Bipolar Disorder Is Often Overlooked in Primary Care

May 22, 2015 · Posted in Current Treatments · Comment 

primary care physician

A 2014 study by Joseph M. Cerimele and colleagues in the journal Psychiatric Services found that primary care patients with bipolar disorder had severe depression and anxiety, symptoms of other psychiatric illnesses, and psychosocial problems such as housing difficulties, homelessness, or lack of support. Only 26% were referred to specialty mental health care despite the severity of these problems. These findings suggest the primary care setting, where many patients obtain their care, provides insufficient support for people with bipolar disorder.

Editor’s Note: There are several way to overcome the deficient recognition and treatment of bipolar disorder in primary care:

Record mood fluctuations

It is critical that patients keep a detailed longitudinal record of mood fluctuations in order to enhance the likelihood that their doctor can perform a well-informed evaluation and assessment of the effects of treatment. Several ways of doing this are available. We offer a variety of printable daily mood charts available on our website. Another option is What’s My M3, a free app that can be downloaded from the Itunes Store or Google Play. In a three-minute survey, it screens for depression, anxiety, OCD, PTSD, and mania. The ratings can be done longitudinally and printed out to assist a physician in the evaluation, assessment of course of symptoms, and response to treatment.

Parents of children aged 2–12 with mood or behavioral problems (or at risk for them because they have a parent with a diagnosis of depression or bipolar disorder) can rate their children each week as part of a new study. These ratings, which will help determine how children with symptoms of mental illness are being treated in the community, are done via a secure website and can be printed out to help a treating physician or other clinician to evaluate the children’s course of illness and responses to treatments. Access to informed consent documents and more information about participation in the study, known as the Child Network, is available here.

Learn about mood disorders

Patients should educate themselves about the signs and symptoms of mood disorders. Many books on this topic are available, and the BNN newsletter tries to update patients and clinicians about the latest findings about the treatment of depression and bipolar disorder.

Get extra help

Patients can seek out consultations with experts in bipolar disorder, who may be able to provide extra guidance to help primary care physicians arrive at the appropriate diagnosis or find an optimal treatment plan and back up approaches if the initial options do not bring about remission.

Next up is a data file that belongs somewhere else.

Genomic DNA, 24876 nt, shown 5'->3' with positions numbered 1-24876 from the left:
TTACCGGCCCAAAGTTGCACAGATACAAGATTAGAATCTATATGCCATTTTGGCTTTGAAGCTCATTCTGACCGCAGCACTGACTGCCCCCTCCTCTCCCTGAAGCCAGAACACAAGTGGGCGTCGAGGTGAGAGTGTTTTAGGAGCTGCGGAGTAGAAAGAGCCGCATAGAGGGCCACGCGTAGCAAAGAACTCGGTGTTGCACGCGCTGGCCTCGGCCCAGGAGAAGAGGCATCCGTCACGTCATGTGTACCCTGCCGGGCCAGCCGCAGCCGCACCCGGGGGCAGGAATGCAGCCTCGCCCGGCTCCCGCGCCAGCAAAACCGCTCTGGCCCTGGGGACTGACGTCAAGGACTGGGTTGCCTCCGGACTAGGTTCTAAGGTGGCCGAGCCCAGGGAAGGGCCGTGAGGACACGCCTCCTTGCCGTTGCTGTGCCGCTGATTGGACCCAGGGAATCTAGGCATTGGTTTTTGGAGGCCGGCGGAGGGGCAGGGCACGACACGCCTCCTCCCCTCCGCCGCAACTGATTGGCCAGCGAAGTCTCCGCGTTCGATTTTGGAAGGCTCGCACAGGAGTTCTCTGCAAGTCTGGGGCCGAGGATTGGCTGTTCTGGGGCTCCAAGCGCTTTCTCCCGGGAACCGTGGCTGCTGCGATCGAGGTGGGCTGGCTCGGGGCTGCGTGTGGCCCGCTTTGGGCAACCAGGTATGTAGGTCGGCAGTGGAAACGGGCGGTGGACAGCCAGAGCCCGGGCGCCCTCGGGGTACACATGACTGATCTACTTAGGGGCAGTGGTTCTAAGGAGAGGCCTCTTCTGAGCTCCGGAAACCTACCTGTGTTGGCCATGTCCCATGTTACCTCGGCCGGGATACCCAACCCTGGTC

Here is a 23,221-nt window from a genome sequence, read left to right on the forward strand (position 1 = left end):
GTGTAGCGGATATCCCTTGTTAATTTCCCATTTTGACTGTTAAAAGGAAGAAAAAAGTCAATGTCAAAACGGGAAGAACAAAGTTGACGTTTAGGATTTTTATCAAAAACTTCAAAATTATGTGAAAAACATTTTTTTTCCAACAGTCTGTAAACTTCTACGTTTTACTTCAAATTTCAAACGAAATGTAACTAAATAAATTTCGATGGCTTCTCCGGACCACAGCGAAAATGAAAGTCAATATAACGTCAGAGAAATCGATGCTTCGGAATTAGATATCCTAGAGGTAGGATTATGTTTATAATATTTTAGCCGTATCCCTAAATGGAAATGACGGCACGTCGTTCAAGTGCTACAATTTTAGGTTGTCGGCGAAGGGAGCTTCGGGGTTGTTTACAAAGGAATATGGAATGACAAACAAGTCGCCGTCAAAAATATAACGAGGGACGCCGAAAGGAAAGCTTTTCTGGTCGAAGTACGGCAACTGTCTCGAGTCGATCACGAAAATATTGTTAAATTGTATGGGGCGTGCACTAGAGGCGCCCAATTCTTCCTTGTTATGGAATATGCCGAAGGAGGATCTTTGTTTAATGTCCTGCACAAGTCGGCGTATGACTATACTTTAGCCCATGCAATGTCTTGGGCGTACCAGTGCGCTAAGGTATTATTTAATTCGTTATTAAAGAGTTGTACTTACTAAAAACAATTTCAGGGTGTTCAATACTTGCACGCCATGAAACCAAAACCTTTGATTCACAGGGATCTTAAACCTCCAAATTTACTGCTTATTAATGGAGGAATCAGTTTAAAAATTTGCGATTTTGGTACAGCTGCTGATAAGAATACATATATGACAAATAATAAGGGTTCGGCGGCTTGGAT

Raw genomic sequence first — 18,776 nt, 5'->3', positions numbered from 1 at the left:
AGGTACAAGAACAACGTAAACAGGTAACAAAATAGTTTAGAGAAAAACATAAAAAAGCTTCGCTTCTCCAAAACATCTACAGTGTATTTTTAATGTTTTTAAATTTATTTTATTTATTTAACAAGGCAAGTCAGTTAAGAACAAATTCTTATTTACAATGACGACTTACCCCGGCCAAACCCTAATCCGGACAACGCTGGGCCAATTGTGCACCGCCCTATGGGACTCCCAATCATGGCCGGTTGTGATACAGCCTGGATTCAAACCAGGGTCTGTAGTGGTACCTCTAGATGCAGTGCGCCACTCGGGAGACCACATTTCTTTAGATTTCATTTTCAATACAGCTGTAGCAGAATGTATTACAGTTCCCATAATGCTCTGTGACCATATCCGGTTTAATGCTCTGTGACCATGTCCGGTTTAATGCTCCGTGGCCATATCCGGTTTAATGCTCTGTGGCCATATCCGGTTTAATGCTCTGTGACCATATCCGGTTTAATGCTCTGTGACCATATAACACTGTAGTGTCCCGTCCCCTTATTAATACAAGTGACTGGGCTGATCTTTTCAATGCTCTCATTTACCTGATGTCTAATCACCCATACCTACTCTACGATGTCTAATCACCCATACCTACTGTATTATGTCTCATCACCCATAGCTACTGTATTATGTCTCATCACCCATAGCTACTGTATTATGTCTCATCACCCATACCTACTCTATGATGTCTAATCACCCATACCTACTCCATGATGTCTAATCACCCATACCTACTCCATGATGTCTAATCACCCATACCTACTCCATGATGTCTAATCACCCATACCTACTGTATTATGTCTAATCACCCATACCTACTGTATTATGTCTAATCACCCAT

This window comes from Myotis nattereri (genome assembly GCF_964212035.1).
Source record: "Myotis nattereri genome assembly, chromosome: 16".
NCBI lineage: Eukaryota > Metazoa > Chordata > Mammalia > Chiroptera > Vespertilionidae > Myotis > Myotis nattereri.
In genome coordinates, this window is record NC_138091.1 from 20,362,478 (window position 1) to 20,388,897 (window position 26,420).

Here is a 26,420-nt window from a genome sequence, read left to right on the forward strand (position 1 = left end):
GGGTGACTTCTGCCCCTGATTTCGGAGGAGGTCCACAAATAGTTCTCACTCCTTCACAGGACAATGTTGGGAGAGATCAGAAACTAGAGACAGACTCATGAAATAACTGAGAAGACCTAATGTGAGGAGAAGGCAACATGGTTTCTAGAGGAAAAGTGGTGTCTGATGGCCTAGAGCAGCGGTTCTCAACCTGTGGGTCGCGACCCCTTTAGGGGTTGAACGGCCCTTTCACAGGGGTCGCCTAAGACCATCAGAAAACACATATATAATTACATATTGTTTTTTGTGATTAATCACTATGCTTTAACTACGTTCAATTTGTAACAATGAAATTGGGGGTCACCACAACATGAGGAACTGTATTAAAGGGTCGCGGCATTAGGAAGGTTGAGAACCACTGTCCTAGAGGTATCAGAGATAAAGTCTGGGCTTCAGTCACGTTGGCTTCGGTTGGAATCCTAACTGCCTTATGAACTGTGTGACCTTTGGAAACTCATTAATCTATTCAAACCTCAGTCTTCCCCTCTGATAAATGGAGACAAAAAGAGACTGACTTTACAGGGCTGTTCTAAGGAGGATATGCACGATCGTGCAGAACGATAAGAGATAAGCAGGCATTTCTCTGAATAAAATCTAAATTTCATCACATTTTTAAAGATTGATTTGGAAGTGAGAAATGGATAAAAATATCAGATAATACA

Finding a psychotherapist who can provide psychoeducation about bipolar disorder and cognitive behavioral or other specialized therapies may also be of great use, as more than a dozen randomized studies document the effectiveness of psychoeducation and/or psychotherapy compared to treatment as usual.

Talk about mood at every medical evaluation

Many medical problems such as heart disease and diabetes require careful monitoring, with patients as active participants. Likewise, careful monitoring of mood is a critical component of good treatment and should yield positive short-term and long-term results in recurrent depression and bipolar disorder.

Since depression can complicate many medical illnesses, patients should get in the habit of asking physicians not only about their blood sugar, blood pressure, or cholesterol, but also, “What about my low mood, anxiety, or insomnia?” It may be just the spark a physician needs to better attend to these equally important health issues.

Primary Care Doctors Important in Detecting and Managing Childhood Mental Illness

March 30, 2012 · Posted in Political Commentary · Comment 

The National Alliance on Mental Illness (NAMI) conducted a survey to determine ways that primary care providers can better communicate with parents about a child’s mental illness. In a news release NAMI executive director Michael Fitzpatrick said, “Most Americans rely on family doctors and pediatricians for early detection of mental illness and in many cases treatment.”

NAMI concluded that primary care providers could play a larger role in detecting mental illness in children. They found that in 63% of families, the first signs of behavioral or emotional problems were evident in children by age 7. More than half of families reported that their primary care physicians were not knowledgeable about mental health treatments. Almost two-thirds of families reported that their primary care providers were not knowledgeable about local resources to support families with mentally ill children.

family at doctor's office

NAMI’s suggestions for primary care providers included educating themselves about early-onset mental illness and local resources for families, providing screening tools for parents and youth in order to encourage discussion of mental health, emphasizing that mental health is as important as physical health to a child’s wellbeing, asking questions about mental health as a routine part of office visits, and listening to families’ concerns without judgment.

Primary care providers are also encouraged to let families know that there is hope and that they are not alone in facing this difficulty, that mental illness in a child is not the parents’ fault, and that their children have many strengths.

Primary care doctors should also be prepared to: refer a mentally ill child to psychiatrists, psychologists, and other specialists if needed; follow up, including collaborating with other healthcare providers to develop and implement a treatment plan; and encourage patients and their families.